Beginner’s Guide to Natural Language Processing
Take this course at your own pace through pre-recorded video and online resources.
Natural Language Processing (NLP) is a branch of Artificial Intelligence (AI) that concerns how human languages interact with computers. NLP has seen some of the most rapid development of any field of AI, resulting in an explosion of research, development and productionisation.
Huge volumes of data exist not as numerical information, but as written or spoken language. Interacting with data in this form has been a longstanding challenge within. From smart assistants to generative digital art, some of the most visible interactions people have with AI-enabled systems are underpinned by Natural Language Processing.
With an initial intuition underpinned by a Distributional hypothesis – that the meaning of words can be understood by their surroundings – advances in deep learning algorithms and accelerated hardware have resulted in a new generation of powerful statistical models that are able to match, or even outperform Humans on many benchmarks.
Studying NLP forces us to consider deep concepts like the nature of “meaning” and “understanding” and leads us to the intersection between other fields of AI and Computer Science more generally, such as Knowledge Engineering, Computer Vision, Joint Representation Learning, Speech Recognition and many more.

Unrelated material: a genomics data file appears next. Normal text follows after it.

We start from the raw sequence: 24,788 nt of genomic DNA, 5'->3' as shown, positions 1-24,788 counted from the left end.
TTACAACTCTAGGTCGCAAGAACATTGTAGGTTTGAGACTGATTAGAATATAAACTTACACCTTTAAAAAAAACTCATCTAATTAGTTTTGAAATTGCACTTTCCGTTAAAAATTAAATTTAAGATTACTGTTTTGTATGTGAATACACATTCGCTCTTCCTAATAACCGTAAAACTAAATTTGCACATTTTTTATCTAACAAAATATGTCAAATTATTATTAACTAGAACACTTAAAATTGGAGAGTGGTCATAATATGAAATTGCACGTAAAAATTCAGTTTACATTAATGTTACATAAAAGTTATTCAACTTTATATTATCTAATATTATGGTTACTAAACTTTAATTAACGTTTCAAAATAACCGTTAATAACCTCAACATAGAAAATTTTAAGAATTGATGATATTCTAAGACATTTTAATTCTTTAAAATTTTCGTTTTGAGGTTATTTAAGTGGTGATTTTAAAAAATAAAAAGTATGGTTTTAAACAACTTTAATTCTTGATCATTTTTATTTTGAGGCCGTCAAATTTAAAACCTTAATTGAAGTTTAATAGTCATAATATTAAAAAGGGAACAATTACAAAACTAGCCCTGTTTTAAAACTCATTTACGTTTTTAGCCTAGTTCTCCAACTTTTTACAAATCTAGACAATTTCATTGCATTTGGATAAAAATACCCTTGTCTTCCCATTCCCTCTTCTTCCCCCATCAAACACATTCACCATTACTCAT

The interconnectedness of this topic and proliferation of tools has resulted in a bewildering landscape of off-the-shelf tools, open source libraries, standalone applications and scarcely believable claims.
This course will cover the fundamental concepts of NLP through to the applications of the resulting tools and technologies. Case studies demonstrating the use-cases and benefits of applying NLP will also be presented. Attendees will be able to learn from our experience in embedding NLP to solve business challenges and hear about real-life case studies where NLP has benefitted our partner organisations.
- What is meant by “NLP”
- Common applications of NLP
- Commonly used NLP
- Frameworks and Libraries NLP “tasks” and how they map to production use-cases
- “Classical” vs “Contemporary” Natural Language Processing
- Limitations and challenges
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